APRIL 15, 2012







S WE STEP slowly towards peak summer, it’s time to think of how we can balance the summer heat by consuming food items which balance the body pitta (heat) and are cooling in nature. Summer is the season of high pitta. During this time, the heat outside and inside the body increases. Also your body faces a threat of dehydration in this season. To counter these problems, you must take care of your nutrition. Some food items which calm the agni of the body are: BARLEY: They are round grains which look white after husking. Barley cools the body post digestion. It can be consumed in different forms like barley water, barley grain salad, barley flour mixed with wheat flour for chapatis and barley grass juice mixed with aloe vera juice and


tomato. Barley is not only great for the intestine and liver but is also good for the kidneys. It helps relieve water retention and swelling experienced in summers, especially by women. Just drink a glass of barley and wheat grass juice in the morning to get rid of water retention. WATER: The best way to balance the body’s water is by drinking more more of it. Our body is made up of two thirds water and whenever there is an imbalance in the body, you can treat it by letting the wisdom of the body prevail. In order to auto-balance the body, keep a water fast for a day. During a water fast you can consume nothing but water for an entire day. Of course, you can add a few drops of lemon juice to make it more palatable (but do not turn it into a shikanji by adding salt or sugar).

The natural sugar found is fruits is cooling as well as healthy it balances the pitta of the body. Sweet rasa is one of the chief rasas to balance the agni of the body. Fruits can be consumed as whole fruit, chaat or in the form of shakes. VEGETABLES: Bitter and astringent vegetables are very cooling for pitta of the body. You can consume

vegetables in the morning as a juice comprising beetroot, tomato, bottle gourd, mint, ginger and half an apple for flavouring. You can also make fresh salads like boiled potatoes, olives, gherkins, cherry tomatoes, chopped almonds, lettuce, rocket leaves, bell peppers, etc., all tossed together in a pot with a dash of olive oil and balsamic vinegar. HERBS: Rose water, rose leaves, saunf, elaichi and khus are some useful spices for summers. This season, you must avoid high pitta foods such as fried foods, garam masala, sesame seeds, mustard oil, non-vegetarian foods and eggs.

SUMMER FRUITS: Consume as many summer fruits as possible. Fruits have natural sugar, which unlike refined sugar, is cooling and healthy for the body as






Jaaved Jaaferi if i could...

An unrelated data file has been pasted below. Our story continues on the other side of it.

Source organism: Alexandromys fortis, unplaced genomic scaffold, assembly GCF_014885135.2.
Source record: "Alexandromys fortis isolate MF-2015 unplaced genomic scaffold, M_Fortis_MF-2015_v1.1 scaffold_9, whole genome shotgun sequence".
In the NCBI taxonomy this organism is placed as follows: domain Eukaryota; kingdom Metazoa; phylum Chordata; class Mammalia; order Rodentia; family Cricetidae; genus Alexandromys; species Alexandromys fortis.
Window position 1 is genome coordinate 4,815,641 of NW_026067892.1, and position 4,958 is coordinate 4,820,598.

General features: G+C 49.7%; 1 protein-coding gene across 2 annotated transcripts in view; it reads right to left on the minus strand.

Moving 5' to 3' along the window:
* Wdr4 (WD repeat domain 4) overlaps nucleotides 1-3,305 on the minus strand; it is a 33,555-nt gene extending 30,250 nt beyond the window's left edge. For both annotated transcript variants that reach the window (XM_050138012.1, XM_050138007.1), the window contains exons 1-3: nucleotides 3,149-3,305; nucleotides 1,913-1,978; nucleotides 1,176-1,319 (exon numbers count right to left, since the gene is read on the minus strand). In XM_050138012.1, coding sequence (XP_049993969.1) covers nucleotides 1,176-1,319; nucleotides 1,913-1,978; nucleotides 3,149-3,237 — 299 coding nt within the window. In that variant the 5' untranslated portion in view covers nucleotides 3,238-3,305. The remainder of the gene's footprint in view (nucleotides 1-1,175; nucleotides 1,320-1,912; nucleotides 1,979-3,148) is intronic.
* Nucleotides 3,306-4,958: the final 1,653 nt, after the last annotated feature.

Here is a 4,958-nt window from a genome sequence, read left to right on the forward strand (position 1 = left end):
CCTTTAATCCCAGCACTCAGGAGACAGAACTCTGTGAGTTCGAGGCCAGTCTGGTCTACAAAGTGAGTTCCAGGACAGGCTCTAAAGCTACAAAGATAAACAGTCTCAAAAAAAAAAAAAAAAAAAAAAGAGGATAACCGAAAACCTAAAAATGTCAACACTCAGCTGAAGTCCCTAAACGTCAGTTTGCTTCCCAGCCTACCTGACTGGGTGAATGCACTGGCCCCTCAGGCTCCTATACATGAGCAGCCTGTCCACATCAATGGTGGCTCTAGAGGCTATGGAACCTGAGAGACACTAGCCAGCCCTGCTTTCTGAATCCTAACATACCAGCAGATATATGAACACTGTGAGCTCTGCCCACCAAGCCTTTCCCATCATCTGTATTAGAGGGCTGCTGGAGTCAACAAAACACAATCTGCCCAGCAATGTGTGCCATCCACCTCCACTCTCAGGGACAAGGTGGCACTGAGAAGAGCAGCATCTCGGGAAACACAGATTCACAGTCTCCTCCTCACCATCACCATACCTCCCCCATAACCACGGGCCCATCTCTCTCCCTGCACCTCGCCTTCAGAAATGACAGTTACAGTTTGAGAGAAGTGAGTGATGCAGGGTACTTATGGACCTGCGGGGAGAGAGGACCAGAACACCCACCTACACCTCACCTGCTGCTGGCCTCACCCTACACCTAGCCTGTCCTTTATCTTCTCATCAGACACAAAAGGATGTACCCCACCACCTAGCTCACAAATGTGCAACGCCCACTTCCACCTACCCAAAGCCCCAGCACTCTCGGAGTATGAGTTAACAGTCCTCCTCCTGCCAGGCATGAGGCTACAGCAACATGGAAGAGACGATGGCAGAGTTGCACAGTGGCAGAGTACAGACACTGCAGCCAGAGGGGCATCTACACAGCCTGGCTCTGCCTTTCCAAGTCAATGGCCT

SUN SIGN Sagittarius

BIRTHDAY December 4



Convert Westerners from wiping to washing



St Teresa High School, When I got married National College, Bandra and went for Haj. Also when my kids FIRST BREAK were born Meri Jung

If you had to make a comedy film, who would you cast? Jim Carrey and myself. One role of yours that you dislike? One of my old films, Zakhmi Rooh. On what occasion would you lie? When someone would ask me to lie (down). Which living person do you most despise? I don’t despise people, I


Johnny Bravo and Don Karnage from TaleSpin

APRIL 15, 2012


LOW POINT OF YOUR LIFE When I visited the Dead Sea


I recently funded and co-produced a documentary. I am also working on the post production of a film I produced and trying to get two massive television properties off the ground, but I can’t disclose much at this stage

Dancers you most despise mindsets. admire? What is your idea of perWHAT’S YOUR Fred Astaire, Gene fect happiness? FAVORITE Kelly and Mikhail Perfect ignorance. Baryshnikov. What is your greatest FLAVOUR OF The one time you fear? SAUCE? brought the house That people will down? know I do not write Quite a few times... my own answers Once and that someone literally with a log else does it for me. cabin in Kulu ManMovies, dance shows or ali. TV gigs, what do you enDescribe your personal joy most? style. Movies. Clothes don’t make Your ultimate travel desa man, character tination? does... Maldives,SwitzerA cause that’s dear land. to your heart? One film dialogue you Education for love? the underprivileged It’s from Pyaasa – and food for the impover“Mujhe kisi insaan se koi ished. shikayat nahi. Mujhe What are you addicted to? shikayat hai samaaj Movies and ‘Words with ke us dhaanche Friends’ (a game on my se jo insaan se phone). uski insaniyaat The one woman you want to kiss? cheen leta hai. Can’t really say that here. I am One thing you a happily married man ;-) can’t do withThe one thing you love doing with out? your kids? Nothing. Just being with them and The time spending time doing your act whatever they are happy with. backYour mantra for success? fired Give your 100 per cent. on Success is incidental, if it stage? comes. Enjoy the effort. Once If you could change one thing about in college. yourself, what would it be? The craziest My allergies (to certain rumour you’ve people). heard about A practical joke that went off nicely? yourself? I’m not much of a practical That I took two joker. Russian girls to my Your typical Sunday? hotel room at four in It’s mostly with family. the morning in — Interviewed by Mignonne Dsouza Delhi.

Hot & sweet tomato chili sauceLahsun, adrak and lal mirch ki chutney



Hindustantimes Brunch 15 April 2012  

Hindustantimes Brunch 15 April 2012